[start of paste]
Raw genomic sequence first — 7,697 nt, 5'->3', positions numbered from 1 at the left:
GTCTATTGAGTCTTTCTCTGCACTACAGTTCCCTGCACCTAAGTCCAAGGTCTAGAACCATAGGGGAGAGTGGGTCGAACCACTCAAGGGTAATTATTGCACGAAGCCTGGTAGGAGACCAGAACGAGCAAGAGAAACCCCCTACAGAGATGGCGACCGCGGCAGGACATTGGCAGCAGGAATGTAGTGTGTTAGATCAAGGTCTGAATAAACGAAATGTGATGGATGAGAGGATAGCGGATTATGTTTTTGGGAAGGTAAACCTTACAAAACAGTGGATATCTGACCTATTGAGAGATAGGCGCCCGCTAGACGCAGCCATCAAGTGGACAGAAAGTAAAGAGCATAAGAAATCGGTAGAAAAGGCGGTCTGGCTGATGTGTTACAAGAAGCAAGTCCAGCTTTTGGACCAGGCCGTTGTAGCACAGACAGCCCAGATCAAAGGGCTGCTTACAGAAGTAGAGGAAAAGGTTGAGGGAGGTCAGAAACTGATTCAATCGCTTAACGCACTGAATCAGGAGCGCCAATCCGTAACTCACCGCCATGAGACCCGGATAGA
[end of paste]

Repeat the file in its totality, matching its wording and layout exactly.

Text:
Raw genomic sequence first — 7,697 nt, 5'->3', positions numbered from 1 at the left:
GTCTATTGAGTCTTTCTCTGCACTACAGTTCCCTGCACCTAAGTCCAAGGTCTAGAACCATAGGGGAGAGTGGGTCGAACCACTCAAGGGTAATTATTGCACGAAGCCTGGTAGGAGACCAGAACGAGCAAGAGAAACCCCCTACAGAGATGGCGACCGCGGCAGGACATTGGCAGCAGGAATGTAGTGTGTTAGATCAAGGTCTGAATAAACGAAATGTGATGGATGAGAGGATAGCGGATTATGTTTTTGGGAAGGTAAACCTTACAAAACAGTGGATATCTGACCTATTGAGAGATAGGCGCCCGCTAGACGCAGCCATCAAGTGGACAGAAAGTAAAGAGCATAAGAAATCGGTAGAAAAGGCGGTCTGGCTGATGTGTTACAAGAAGCAAGTCCAGCTTTTGGACCAGGCCGTTGTAGCACAGACAGCCCAGATCAAAGGGCTGCTTACAGAAGTAGAGGAAAAGGTTGAGGGAGGTCAGAAACTGATTCAATCGCTTAACGCACTGAATCAGGAGCGCCAATCCGTAACTCACCGCCATGAGACCCGGATAGA